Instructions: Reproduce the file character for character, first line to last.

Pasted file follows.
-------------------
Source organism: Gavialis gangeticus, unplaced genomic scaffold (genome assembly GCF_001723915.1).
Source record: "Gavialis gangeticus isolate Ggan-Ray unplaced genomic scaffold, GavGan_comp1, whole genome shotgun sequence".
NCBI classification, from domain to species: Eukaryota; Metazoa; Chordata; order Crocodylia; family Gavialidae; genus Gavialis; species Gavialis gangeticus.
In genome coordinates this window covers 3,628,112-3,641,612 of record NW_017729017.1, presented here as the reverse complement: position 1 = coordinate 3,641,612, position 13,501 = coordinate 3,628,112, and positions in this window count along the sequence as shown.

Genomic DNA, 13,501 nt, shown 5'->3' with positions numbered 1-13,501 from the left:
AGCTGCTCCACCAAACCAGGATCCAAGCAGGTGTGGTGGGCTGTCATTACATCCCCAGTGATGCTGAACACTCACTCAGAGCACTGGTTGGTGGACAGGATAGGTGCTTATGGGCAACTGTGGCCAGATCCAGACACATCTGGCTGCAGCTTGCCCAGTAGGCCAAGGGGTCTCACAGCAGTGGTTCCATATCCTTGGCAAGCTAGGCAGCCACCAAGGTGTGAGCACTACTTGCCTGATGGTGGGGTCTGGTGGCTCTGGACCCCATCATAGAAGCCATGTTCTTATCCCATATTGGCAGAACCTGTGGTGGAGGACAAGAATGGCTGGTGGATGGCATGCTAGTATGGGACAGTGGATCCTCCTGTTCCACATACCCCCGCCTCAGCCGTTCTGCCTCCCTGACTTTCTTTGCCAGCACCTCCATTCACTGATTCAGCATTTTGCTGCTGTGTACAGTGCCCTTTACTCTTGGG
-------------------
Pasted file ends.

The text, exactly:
Source organism: Gavialis gangeticus, unplaced genomic scaffold (genome assembly GCF_001723915.1).
Source record: "Gavialis gangeticus isolate Ggan-Ray unplaced genomic scaffold, GavGan_comp1, whole genome shotgun sequence".
NCBI classification, from domain to species: Eukaryota; Metazoa; Chordata; order Crocodylia; family Gavialidae; genus Gavialis; species Gavialis gangeticus.
In genome coordinates this window covers 3,628,112-3,641,612 of record NW_017729017.1, presented here as the reverse complement: position 1 = coordinate 3,641,612, position 13,501 = coordinate 3,628,112, and positions in this window count along the sequence as shown.

Genomic DNA, 13,501 nt, shown 5'->3' with positions numbered 1-13,501 from the left:
AGCTGCTCCACCAAACCAGGATCCAAGCAGGTGTGGTGGGCTGTCATTACATCCCCAGTGATGCTGAACACTCACTCAGAGCACTGGTTGGTGGACAGGATAGGTGCTTATGGGCAACTGTGGCCAGATCCAGACACATCTGGCTGCAGCTTGCCCAGTAGGCCAAGGGGTCTCACAGCAGTGGTTCCATATCCTTGGCAAGCTAGGCAGCCACCAAGGTGTGAGCACTACTTGCCTGATGGTGGGGTCTGGTGGCTCTGGACCCCATCATAGAAGCCATGTTCTTATCCCATATTGGCAGAACCTGTGGTGGAGGACAAGAATGGCTGGTGGATGGCATGCTAGTATGGGACAGTGGATCCTCCTGTTCCACATACCCCCGCCTCAGCCGTTCTGCCTCCCTGACTTTCTTTGCCAGCACCTCCATTCACTGATTCAGCATTTTGCTGCTGTGTACAGTGCCCTTTACTCTTGGG